Sunday, 26 June 2016

26-J: Spain goes to the polls for the second time in six months


Barcelona (CNA).- More than 36 million Spanish citizens are entitled to vote this Sunday in the 26-J general election, after parties failed to form a government in December. With polls suggesting a very similar outcome, governing Conservative People's Party, PP, is expected to win the election. The results are not that clear for the rest of the parties. Alternative left 'Podemos', the only Spanish party supporting a referendum on independence in Catalonia, may come second, ahead of the Socialist Party (PSOE) and Spanish Unionist 'Ciutadans'. In Catalonia, ‘En Comú Podem’, an alternative left coalition linked to Podemos, is set to win. In December, they got 12 MPs but their ambiguity regarding Catalonia's push for independence –the fact that they support a referendum but they do not consider it as a ‘red line’ in coalition negotiations- may benefit pro-independence left-wing ERC, which came second in December.


The People’s Party, PP, won the Spanish Election in 2015 with more than 7 million votes. The party, led by Spanish Prime Minister Mariano Rajoy, was the leading force in 37 of the 52 Spanish regions and  obtained 123 MPs in the 350-seat Spanish Parliament. This figure represented a decline of 63 seats and forced the PP to try to reach an agreement in order to stay in power. However, negotiations failed, and a this new election had to be called.

The Spanish Socialist Party, PSOE, obtained in December 90 seats, 20 less than in 2011, and the two new parties running for the Spanish Elections for the first time, alternative left Podemos and Liberal Ciutadans, came third and fourth, respectively. Podemos got 68 seats and attracted part of the voters which supported PSOE in the past, while Ciutadans got 40 seats, less than many pollsters expected. PSOE and Ciutadans tried to form a coalition, but didn’t get enough support from other parties to win the investiture debate.

Will 'En Comú Podem' win again in Catalonia?

In December, Catalan alternative left coalition En Comú Podem obtained 12 MPs in the Spanish Parliament while pro-independence left wing ERC achieved its best result ever in a Spanish Election, obtaining 9 seats.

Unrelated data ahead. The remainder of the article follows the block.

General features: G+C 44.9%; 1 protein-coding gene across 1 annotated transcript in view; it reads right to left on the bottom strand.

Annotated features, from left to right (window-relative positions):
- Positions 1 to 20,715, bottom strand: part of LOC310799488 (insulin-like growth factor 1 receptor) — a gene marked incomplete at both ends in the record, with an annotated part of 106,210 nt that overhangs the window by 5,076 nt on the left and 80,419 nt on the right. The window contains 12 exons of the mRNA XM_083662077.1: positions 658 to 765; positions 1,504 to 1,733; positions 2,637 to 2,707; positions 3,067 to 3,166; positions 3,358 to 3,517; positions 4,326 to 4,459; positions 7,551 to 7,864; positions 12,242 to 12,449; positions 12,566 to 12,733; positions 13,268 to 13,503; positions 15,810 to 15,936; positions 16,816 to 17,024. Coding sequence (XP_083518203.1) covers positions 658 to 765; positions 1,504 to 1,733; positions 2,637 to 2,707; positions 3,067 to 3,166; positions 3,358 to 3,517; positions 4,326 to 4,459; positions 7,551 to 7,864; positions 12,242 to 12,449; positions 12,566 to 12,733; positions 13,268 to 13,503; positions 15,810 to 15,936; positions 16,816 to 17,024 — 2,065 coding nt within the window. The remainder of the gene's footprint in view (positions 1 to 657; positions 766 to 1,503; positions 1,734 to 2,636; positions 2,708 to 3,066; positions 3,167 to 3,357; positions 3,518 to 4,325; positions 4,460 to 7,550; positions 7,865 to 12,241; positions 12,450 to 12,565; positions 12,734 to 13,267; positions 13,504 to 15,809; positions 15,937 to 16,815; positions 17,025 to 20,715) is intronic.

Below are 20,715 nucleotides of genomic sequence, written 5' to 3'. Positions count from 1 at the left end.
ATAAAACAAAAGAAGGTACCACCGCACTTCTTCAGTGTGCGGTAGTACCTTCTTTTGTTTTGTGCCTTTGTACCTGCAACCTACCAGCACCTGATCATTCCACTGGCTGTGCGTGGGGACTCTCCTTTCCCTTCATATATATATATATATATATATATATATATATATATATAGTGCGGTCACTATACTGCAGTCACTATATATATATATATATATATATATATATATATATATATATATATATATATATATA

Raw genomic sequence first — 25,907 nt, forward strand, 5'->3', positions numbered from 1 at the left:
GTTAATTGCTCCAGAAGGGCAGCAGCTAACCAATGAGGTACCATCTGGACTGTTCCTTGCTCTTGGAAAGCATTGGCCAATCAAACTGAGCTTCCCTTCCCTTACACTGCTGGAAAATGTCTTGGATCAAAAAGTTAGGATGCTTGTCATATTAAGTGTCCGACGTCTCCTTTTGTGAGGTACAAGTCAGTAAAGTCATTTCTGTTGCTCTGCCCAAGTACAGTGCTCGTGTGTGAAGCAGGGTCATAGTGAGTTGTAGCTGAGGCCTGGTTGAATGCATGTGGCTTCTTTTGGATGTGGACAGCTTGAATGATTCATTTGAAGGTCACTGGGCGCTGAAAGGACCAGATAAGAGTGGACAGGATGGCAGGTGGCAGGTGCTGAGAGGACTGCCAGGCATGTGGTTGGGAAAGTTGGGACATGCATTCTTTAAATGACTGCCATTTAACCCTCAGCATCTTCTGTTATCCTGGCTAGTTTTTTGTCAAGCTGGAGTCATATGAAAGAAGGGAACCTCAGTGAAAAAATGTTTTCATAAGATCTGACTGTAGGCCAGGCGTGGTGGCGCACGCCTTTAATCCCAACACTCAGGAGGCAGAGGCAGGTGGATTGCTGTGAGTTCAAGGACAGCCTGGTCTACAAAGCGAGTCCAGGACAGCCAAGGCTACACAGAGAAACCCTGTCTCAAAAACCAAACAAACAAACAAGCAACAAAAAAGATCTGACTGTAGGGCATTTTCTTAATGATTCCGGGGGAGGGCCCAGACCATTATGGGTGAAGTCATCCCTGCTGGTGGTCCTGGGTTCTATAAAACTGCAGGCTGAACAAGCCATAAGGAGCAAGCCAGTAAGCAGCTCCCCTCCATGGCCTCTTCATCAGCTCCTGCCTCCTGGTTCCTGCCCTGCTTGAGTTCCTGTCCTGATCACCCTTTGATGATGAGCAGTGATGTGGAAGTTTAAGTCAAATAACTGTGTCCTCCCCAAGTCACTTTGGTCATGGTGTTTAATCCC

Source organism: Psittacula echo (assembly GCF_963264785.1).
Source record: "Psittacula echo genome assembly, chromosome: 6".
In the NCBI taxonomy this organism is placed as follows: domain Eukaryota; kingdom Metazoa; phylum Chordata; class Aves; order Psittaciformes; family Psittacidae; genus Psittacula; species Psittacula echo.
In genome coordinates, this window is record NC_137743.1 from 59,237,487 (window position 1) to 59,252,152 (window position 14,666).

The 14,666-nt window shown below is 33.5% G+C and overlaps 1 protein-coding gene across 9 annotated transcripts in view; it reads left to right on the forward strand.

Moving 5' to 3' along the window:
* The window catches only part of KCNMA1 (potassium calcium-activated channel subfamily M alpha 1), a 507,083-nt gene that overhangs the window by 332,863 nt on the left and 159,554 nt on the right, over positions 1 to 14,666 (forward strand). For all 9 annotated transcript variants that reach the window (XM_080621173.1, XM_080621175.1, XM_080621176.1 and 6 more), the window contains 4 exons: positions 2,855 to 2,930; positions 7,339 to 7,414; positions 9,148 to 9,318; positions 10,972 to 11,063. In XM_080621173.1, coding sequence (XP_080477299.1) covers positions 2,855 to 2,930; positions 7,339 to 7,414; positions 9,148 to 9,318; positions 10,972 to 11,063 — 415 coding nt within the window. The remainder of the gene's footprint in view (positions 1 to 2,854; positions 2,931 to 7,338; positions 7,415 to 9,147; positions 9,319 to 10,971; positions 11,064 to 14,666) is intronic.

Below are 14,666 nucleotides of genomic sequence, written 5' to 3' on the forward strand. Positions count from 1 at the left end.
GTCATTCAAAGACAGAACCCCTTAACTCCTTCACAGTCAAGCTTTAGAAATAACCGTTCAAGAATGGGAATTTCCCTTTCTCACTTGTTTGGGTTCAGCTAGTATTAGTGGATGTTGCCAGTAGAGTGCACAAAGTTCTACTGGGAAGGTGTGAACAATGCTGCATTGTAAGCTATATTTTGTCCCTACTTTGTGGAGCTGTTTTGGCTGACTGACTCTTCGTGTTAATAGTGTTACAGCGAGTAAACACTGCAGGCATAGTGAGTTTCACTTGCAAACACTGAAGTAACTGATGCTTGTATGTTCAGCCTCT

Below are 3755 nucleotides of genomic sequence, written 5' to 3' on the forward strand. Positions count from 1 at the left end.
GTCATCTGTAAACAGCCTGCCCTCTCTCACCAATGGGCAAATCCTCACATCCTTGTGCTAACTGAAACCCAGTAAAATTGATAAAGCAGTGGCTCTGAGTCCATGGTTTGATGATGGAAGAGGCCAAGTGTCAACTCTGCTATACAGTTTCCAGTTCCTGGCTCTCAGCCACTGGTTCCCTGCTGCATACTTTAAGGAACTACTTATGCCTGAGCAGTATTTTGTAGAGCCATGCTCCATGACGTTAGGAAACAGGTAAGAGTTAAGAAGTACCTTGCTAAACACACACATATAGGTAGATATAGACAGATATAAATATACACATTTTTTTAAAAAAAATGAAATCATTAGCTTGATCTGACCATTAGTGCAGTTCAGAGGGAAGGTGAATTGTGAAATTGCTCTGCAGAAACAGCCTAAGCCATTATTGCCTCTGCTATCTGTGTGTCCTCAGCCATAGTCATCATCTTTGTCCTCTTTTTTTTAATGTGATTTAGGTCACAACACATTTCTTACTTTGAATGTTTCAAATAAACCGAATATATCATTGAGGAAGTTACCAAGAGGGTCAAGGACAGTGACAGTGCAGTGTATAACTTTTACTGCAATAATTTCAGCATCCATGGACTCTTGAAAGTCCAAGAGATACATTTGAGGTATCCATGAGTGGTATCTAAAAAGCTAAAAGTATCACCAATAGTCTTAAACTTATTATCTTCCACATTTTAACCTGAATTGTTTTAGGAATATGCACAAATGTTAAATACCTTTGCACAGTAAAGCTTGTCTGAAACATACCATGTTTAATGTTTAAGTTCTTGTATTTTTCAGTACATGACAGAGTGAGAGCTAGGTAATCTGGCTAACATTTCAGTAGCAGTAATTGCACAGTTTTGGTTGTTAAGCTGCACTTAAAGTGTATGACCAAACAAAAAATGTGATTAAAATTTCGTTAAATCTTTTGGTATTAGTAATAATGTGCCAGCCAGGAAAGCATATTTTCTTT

'Democràcia i Llibertat', that today is running as Liberal Convergència, secured in December 8 MPs and the Catalan Socialist Party 7 MPs, half of what they obtained in 2011. Ciutadans got 5 representatives in their first time running for the Spanish Elections, the same number of seats as the Catalan People’s Party (PPC).  

‘Podemos’ soften their conditions

The only Spanish party which openly supports to hold a referendum on independence in Catalonia is ‘Podemos’, which is ‘En Comú Podem’s partner in Spain.

After the 20-D Spanish Elections, in which ‘Podemos’ obtained 68 MPs, the party put a sine qua non condition on reaching agreements with the other Spanish parties: holding a referendum in Catalonia “with guarantees” and with “a single, clear question”, said the party’s leader, Pablo Iglesias. The Spanish Socialist Party (PSOE) and Spanish Unionist ‘Ciutadans’, the two main parties likely to reach agreements with ‘Podemos’ in order to obtain the required majority to govern, accused Iglesias of “putting red lines” and forcing the country to call for new elections.

Probably as a result of that, during the campaign for the 26-J Spanish Elections, Iglesias has insisted that “there will be no red lines”, which has concerned and unleashed criticism from the pro-independence parties’ supporters. 

Smear scandal involving PP

Last week, a recording published by Spanish newspaper ‘Público’ revealed that current Spanish Minister for Home Affairs, Jorge Fernández Díaz, and the Director of Catalonia’s Anti-Fraud office, Daniel De Alfonso, allegedly plotted to find different ways to accuse and discredit Catalonia’s main pro-independence parties left-wing ERC and liberal Convergència. 

Fernández Díaz, who is PP’s candidate for the Spanish Elections in Barcelona, considered himself a “victim” and described the recordings as “illegal techniques” which aimed “to damage a political adversary and a particular party [PP]” on the race to the Spanish Elections. 

  • Ballots

  • Hand choosing a ballot for the Spanish Elections 2016 (by ACN)